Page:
The Broadfork

I spent most of last Thursday with the Broadfork. I had a conversation with a lifelong farmer on how to fix our soil after the flood. He advised me the first thing we should do is run a cultivator through the soil to break up the compacted upper layers and let some oxygen in.

This will help those top layers dry out and stimulate some of the microbes that are locked into this suffocated layer. If you think about it, water is very heavy and we have had tonnes of pressure bearing down on the soil for a prolonged period.

On some areas of the field we will bring a contractor in to do this work for us, but for the parts of the market garden worked over the last couple of years, the Broadfork is the answer.

Fourteen-inch-long spikes pierce the ground from a wide steel bar that you can stand on. Pulling the two ash handles back towards your body then lifts the soil allowing air into the layers beneath. Pushing the handles back into the vertical position then lowers the soil back into place.

Normally I wouldn’t recommend pushing the handles down until they are parallel with the ground when you are lifting the clumps of earth up with the tines, it’s too much effort. But because the ground was so compacted, this action seemed necessary.

If you space the points that you insert the tines into the ground correctly, when you lower the soil back down, it sits on the shoulder of the previous clod of lifted soil. This leaves a space about a foot down, that air and water can penetrate. The clods of soil now lifted up can drain into this space and any future rain can also drain through leaving the soil above to dry.

Leaving it to dry out like this for a couple of days means that running the rotavator through should yield a nice workable bed. The Broadfork is also a brilliant tool for breaking up the compacted soil ‘pan’ that develops from too much rotavator use. The rotavator reaches a maximum depth of 8 inches and continuous use of this implement causes a compacted layer to form in time just under this depth. The Broadfork breaks this up.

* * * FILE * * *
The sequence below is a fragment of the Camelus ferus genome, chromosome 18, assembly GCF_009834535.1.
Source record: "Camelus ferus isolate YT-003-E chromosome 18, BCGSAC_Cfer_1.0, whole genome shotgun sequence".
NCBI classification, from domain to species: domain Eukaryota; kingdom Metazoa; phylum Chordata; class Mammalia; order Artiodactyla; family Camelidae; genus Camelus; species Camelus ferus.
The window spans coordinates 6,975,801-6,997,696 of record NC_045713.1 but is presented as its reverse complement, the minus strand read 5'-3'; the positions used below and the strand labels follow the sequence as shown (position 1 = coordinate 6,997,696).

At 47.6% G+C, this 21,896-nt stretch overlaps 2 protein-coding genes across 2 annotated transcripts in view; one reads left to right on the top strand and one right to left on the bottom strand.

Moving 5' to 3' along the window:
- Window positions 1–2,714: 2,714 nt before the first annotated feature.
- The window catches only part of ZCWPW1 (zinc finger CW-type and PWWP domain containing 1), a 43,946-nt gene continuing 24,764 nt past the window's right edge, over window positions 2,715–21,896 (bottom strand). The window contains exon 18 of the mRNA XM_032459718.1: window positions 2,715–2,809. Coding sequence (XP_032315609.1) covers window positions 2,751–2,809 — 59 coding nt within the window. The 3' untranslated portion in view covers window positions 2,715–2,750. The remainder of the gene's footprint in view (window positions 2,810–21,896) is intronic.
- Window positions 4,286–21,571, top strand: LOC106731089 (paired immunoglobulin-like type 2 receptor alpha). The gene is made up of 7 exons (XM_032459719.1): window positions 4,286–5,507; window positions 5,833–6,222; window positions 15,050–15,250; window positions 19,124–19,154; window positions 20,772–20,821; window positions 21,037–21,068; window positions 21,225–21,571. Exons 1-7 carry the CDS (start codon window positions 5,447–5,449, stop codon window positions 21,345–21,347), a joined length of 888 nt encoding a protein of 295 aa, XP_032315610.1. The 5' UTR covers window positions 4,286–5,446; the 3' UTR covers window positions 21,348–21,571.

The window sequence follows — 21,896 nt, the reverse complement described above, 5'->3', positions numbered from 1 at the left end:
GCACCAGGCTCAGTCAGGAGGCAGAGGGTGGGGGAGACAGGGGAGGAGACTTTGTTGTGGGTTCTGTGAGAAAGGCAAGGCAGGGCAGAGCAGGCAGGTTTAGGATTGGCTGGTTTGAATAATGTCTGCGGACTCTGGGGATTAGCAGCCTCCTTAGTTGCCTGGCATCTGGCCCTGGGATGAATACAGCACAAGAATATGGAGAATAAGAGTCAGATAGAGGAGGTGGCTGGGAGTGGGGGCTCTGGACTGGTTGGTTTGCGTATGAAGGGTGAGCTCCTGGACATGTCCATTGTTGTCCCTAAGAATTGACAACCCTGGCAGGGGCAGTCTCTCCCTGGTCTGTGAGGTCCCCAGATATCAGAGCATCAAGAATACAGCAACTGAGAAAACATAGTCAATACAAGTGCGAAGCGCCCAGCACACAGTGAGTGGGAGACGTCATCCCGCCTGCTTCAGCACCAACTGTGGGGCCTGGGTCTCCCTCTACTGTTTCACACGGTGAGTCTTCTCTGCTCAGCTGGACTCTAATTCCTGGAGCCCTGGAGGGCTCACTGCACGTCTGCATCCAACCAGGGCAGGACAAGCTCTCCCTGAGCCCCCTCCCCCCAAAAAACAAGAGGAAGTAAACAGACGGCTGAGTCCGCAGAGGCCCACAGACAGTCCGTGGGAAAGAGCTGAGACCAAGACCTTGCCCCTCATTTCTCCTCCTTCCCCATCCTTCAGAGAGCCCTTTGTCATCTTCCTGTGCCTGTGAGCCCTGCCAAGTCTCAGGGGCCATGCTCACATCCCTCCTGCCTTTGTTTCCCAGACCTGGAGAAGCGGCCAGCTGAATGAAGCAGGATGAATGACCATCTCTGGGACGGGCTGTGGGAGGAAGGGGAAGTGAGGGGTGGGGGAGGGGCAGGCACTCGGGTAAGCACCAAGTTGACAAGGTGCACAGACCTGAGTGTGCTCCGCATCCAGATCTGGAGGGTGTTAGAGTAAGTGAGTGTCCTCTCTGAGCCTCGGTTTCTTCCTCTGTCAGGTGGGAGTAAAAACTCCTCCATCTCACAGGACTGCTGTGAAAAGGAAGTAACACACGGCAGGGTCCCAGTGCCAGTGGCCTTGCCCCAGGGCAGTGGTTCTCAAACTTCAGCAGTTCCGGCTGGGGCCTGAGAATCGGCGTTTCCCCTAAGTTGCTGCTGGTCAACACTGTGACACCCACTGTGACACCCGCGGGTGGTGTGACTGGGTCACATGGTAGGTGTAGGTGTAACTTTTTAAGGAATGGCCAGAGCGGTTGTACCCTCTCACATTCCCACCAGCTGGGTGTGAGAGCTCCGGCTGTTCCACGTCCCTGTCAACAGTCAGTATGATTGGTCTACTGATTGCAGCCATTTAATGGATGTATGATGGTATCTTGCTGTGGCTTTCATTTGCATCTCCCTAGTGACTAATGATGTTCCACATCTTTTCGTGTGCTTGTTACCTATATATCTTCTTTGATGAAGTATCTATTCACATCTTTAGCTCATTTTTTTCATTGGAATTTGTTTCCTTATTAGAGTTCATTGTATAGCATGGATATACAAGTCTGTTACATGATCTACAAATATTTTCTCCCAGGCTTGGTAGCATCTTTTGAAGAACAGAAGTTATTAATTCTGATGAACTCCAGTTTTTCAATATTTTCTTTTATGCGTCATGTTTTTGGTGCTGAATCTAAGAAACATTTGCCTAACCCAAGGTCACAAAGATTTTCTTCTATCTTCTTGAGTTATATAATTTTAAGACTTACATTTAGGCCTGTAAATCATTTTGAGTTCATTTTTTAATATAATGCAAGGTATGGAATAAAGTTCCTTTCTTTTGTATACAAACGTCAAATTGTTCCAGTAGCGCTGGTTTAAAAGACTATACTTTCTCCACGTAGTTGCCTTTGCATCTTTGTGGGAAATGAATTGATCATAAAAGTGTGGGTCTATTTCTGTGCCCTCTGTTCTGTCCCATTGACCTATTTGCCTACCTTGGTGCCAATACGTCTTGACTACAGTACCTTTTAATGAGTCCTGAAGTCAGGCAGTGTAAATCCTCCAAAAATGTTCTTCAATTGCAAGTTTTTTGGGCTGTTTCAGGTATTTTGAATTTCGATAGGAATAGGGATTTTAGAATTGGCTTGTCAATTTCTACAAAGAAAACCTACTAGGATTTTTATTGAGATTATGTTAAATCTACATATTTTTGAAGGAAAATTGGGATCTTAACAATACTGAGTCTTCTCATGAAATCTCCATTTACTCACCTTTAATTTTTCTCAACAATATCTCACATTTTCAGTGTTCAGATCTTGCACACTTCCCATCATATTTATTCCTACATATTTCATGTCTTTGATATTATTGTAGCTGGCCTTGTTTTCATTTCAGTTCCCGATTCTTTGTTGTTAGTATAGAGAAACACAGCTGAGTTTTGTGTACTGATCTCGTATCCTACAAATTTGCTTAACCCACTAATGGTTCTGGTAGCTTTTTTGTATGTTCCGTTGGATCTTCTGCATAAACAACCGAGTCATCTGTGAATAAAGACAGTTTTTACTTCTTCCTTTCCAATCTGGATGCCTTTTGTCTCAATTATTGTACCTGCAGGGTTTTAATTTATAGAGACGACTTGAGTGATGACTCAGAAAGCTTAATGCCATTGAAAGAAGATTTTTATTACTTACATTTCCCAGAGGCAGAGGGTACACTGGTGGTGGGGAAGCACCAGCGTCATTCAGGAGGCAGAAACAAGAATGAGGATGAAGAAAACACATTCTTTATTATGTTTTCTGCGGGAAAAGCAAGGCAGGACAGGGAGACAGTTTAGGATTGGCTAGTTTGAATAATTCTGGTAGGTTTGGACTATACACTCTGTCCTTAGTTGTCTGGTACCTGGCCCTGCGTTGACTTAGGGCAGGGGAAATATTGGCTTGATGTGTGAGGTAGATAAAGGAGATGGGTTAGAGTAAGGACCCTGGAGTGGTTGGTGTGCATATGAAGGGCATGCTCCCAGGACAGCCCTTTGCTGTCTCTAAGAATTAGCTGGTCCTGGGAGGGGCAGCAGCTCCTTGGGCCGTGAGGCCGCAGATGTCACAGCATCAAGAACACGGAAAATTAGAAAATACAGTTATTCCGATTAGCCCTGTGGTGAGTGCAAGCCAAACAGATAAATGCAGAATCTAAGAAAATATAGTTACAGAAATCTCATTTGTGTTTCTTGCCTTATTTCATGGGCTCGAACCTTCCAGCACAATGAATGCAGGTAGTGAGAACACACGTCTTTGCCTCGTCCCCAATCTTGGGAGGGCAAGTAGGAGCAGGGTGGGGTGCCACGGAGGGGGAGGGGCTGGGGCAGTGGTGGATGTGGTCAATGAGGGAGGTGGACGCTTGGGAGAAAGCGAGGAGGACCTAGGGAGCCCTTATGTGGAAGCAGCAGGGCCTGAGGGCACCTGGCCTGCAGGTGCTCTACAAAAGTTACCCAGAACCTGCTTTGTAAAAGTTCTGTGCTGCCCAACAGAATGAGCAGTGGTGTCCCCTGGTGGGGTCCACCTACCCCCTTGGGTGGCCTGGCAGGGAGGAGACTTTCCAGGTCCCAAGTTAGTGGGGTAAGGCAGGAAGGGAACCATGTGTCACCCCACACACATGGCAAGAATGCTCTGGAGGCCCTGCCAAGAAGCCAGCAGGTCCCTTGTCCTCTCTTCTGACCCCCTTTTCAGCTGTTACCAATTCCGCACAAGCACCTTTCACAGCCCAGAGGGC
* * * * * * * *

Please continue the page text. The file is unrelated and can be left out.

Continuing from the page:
Using leverage of the long ash handles, broadforking isn’t as strenuous as you might think, but it’s great exercise causing you to continually bend and stretch. Ash is a wood with great strength yet the ability to bend a little and absorb the shock of levering the tines out of the ground. Ash is a brilliant wood for tool handles and is used to this day as part of the chassis of Morgan sports cars.

If must also be said that having a little more body weigh plays to your advantage when using the Broadfork. Getting the prongs down into the soil is simply achieved by stepping on the bar. If you’re a ‘lightweight’, standing on the bar may need a rocking motion to get the tines fully buried.

I would avoid the temptation to lift and throw the Broadfork into the ground. Firstly, this is pretty dangerous. You could easily put the things through your foot; don’t go there. Also, it is really wasteful energy wise and you will quickly wear yourself out if you don’t’ pull a muscle first.

The ability for soil to compact and become an impervious layer is quite astounding. When I was digging some more slip trenches recently after the flood, I was surprised to find that despite being under 5 feet of water, layers of the soil were bone dry just spades depth under the surface.

The Broadfork would be on my essentials list for any market gardener using a permanent bed system.

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